123

I have a class

class foo {
public:
   foo();
   foo( int );
private:
   static const string s;
};

Where is the best place to initialize the string s in the source file?

172

Anywhere in one compilation unit (usually a .cpp file) would do:

foo.h

class foo {
    static const string s; // Can never be initialized here.
    static const char* cs; // Same with C strings.

    static const int i = 3; // Integral types can be initialized here (*)...
    static const int j; //     ... OR in cpp.
};

foo.cpp

#include "foo.h"
const string foo::s = "foo string";
const char* foo::cs = "foo C string";
// No definition for i. (*)
const int foo::j = 4;

(*) According to the standards you must define i outside of the class definition (like j is) if it is used in code other than just integral constant expressions. See David's comment below for details.

  • 27
    I have upvoted, but after reviewing the standard there is an error in your code: i must be defined in the cpp. §9.4.2/4 If a static data member is of const integral or const enumeration type, its declaration in the class definition can specify a constant-initializer which shall be an integral constant expression (5.19). In that case, the member can appear in integral constant expressions. The member shall still be defined in a name- space scope if it is used in the program and the namespace scope definition shall not contain an initializer. – David Rodríguez - dribeas Apr 9 '10 at 8:35
  • 3
    Based on your quote from the standards, it seems i would have to be be defined only if it was used somewhere else than in integral constant expressions, right? In this case you cannot say that there is an error because there is not enough context to be sure -- or stricly speaking the above example is correct if there is no other code. Now I do appreciate your comment (+1), I'm still learning things myself! So I'll try and clarify that point in the answer, please let me know if it's better... – squelart Apr 9 '10 at 12:12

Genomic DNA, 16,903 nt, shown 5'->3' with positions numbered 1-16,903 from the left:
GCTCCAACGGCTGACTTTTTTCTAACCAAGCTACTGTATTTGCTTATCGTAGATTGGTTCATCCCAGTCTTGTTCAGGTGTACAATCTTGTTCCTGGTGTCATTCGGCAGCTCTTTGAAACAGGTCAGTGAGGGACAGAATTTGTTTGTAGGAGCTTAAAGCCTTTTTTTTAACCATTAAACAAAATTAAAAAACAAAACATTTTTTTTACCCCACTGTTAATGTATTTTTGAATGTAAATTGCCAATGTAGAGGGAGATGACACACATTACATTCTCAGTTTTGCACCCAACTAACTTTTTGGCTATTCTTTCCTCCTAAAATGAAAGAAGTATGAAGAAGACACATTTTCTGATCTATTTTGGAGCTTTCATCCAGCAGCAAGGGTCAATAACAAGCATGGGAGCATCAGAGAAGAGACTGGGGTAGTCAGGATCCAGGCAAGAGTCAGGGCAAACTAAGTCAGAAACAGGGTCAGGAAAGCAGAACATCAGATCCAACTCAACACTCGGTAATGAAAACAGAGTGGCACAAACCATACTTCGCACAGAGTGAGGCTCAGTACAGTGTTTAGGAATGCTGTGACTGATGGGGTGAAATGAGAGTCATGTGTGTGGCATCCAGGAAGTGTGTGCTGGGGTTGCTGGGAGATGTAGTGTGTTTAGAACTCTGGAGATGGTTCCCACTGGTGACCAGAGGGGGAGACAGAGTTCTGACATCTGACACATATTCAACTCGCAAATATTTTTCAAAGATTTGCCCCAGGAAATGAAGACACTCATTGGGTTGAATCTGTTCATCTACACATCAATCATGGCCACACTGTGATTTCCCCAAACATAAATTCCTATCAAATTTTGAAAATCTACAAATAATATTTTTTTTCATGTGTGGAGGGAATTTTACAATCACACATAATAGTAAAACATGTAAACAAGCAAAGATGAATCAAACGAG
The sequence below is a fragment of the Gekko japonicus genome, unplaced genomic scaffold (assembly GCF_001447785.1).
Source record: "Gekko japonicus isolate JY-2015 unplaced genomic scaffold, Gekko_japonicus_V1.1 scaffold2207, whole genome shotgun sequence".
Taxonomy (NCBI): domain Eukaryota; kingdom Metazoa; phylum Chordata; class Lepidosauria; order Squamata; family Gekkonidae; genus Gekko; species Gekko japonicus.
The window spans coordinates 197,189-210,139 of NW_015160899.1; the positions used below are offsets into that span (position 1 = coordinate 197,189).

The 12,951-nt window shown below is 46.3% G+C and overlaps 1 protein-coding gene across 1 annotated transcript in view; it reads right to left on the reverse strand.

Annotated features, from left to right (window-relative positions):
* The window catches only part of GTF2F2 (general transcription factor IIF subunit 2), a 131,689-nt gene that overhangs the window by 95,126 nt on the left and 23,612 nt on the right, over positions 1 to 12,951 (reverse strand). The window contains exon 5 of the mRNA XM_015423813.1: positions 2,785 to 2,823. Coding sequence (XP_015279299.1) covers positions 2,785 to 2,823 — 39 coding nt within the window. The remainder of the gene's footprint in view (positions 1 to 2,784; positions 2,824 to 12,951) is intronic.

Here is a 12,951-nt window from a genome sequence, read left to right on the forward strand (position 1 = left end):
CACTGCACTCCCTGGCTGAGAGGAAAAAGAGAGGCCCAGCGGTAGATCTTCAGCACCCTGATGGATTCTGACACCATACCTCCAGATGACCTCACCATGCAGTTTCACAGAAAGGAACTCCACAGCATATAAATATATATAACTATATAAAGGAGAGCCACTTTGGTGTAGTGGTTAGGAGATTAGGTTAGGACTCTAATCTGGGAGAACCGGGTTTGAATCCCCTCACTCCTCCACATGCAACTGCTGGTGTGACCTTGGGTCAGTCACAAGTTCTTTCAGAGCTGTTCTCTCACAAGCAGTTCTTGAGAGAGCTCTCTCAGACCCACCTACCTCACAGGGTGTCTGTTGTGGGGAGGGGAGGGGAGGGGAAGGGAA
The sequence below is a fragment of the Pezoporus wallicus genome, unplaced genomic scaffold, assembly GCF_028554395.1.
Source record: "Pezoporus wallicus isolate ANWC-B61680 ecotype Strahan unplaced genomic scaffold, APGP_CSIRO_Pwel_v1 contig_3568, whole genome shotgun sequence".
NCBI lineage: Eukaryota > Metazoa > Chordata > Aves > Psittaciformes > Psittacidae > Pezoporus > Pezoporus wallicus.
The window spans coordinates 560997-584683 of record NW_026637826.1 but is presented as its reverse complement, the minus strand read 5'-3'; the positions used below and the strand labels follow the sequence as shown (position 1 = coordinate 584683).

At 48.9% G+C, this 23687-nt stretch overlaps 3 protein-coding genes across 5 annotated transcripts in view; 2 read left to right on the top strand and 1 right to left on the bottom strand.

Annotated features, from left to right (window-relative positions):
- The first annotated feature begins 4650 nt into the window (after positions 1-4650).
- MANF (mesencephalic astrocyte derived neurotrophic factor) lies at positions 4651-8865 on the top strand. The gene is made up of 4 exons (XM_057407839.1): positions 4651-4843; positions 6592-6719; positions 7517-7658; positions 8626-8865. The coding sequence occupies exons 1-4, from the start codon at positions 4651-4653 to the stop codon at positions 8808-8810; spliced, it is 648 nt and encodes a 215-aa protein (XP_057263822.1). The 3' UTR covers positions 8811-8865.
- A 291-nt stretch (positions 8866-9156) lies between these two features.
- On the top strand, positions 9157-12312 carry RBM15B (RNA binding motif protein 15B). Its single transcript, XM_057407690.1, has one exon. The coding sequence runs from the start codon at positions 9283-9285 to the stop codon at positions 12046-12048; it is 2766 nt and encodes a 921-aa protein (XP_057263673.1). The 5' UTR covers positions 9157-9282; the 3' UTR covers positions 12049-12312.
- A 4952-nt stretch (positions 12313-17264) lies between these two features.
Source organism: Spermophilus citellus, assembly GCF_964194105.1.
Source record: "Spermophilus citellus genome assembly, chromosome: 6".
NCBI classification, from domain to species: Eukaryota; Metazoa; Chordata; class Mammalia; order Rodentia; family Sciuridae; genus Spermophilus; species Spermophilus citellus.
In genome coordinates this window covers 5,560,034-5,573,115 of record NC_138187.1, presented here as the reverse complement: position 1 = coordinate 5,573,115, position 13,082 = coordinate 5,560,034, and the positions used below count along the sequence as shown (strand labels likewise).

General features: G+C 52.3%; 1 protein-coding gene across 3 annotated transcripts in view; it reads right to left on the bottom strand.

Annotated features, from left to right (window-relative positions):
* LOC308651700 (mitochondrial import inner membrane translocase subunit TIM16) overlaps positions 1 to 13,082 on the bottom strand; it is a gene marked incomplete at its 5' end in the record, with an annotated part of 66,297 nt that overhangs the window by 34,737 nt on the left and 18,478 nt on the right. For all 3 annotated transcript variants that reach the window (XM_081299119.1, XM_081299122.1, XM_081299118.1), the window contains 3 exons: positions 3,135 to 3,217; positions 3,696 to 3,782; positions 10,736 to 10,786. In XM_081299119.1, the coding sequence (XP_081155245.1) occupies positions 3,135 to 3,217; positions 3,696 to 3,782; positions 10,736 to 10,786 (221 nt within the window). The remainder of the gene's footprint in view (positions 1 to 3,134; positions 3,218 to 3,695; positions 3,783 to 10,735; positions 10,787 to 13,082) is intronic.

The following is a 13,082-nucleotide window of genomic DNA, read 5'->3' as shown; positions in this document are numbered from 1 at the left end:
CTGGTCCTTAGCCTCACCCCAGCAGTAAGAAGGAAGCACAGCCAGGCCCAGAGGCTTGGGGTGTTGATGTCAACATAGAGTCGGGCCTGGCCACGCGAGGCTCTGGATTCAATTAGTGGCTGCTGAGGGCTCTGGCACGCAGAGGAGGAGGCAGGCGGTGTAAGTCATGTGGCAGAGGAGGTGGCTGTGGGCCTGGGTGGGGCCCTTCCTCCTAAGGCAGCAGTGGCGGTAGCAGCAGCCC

• @squelart Sorry if I sound dumb but an example of statement other than integral constant expression would be? – Saksham Jul 20 '13 at 16:20
  • 3
    @Saksham For example calling a function, e.g.: int f() { return 42; } class foo { static const int i = f(); /* Error! */ } Note that C++11 allows calling 'constexpr' functions: constexpr int f() { return 42; } class foo { static const int i = f(); /* Ok */ } – squelart Jul 21 '13 at 7:49
  • @squelart I read the text such that the definition must be supplied if the member is used at all - the wording in the standard doesn't limit that requirement to integral constant expressions. – VladLosev Nov 1 '13 at 17:30
12

Static members need to be initialized in a .cpp translation unit at file scope or in the appropriate namespace:

const string foo::s( "my foo");
10

In a translation unit within the same namespace, usually at the top:

// foo.h
struct foo
{
    static const std::string s;
};

// foo.cpp
const std::string foo::s = "thingadongdong"; // this is where it lives

// bar.h
namespace baz
{
    struct bar
    {
        static const float f;
    };
}

// bar.cpp
namespace baz
{
    const float bar::f = 3.1415926535;
}
2

Since C++17 the inline specifier also applies to variables. You can now define static member variables in the class definition:

#include <string>

class foo {
public:
   foo();
   foo( int );
private:
   inline static const std::string s { "foo" };
};
1

Only integral values (e.g., static const int ARRAYSIZE) are initialized in header file because they are usually used in class header to define something such as the size of an array. Non-integral values are initialized in implementation file.

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